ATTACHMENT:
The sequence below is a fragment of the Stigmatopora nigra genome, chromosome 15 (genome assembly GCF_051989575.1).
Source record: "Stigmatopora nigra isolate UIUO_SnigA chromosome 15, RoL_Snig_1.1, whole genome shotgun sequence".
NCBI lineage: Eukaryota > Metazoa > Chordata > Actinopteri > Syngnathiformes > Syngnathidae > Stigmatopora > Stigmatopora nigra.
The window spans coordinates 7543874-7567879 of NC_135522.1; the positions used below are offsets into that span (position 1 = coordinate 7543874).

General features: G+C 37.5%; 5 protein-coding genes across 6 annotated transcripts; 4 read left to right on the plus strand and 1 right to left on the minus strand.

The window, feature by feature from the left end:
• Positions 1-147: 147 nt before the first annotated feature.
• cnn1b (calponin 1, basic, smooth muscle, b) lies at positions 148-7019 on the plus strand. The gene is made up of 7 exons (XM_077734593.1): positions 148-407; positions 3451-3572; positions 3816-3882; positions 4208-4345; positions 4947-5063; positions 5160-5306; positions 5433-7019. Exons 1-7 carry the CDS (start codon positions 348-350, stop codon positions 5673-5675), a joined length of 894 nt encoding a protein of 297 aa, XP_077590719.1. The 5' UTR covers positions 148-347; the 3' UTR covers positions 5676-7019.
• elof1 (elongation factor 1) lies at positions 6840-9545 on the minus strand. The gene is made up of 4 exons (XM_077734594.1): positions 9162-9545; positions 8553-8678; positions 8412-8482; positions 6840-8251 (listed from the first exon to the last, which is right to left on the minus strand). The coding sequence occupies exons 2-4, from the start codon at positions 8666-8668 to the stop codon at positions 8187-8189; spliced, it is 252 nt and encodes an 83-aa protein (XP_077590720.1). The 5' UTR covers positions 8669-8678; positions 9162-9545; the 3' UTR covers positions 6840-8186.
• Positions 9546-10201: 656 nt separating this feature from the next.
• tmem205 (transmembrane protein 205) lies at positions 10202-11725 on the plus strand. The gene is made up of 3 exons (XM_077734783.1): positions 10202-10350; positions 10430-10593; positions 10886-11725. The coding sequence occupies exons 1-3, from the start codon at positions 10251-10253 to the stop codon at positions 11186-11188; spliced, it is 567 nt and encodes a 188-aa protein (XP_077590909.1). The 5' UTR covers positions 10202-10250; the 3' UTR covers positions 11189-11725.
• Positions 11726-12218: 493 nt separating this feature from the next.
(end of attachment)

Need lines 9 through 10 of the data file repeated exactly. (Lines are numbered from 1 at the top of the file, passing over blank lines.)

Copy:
• elof1 (elongation factor 1) lies at positions 6840-9545 on the minus strand. The gene is made up of 4 exons (XM_077734594.1): positions 9162-9545; positions 8553-8678; positions 8412-8482; positions 6840-8251 (listed from the first exon to the last, which is right to left on the minus strand). The coding sequence occupies exons 2-4, from the start codon at positions 8666-8668 to the stop codon at positions 8187-8189; spliced, it is 252 nt and encodes an 83-aa protein (XP_077590720.1). The 5' UTR covers positions 8669-8678; positions 9162-9545; the 3' UTR covers positions 6840-8186.
• Positions 9546-10201: 656 nt separating this feature from the next.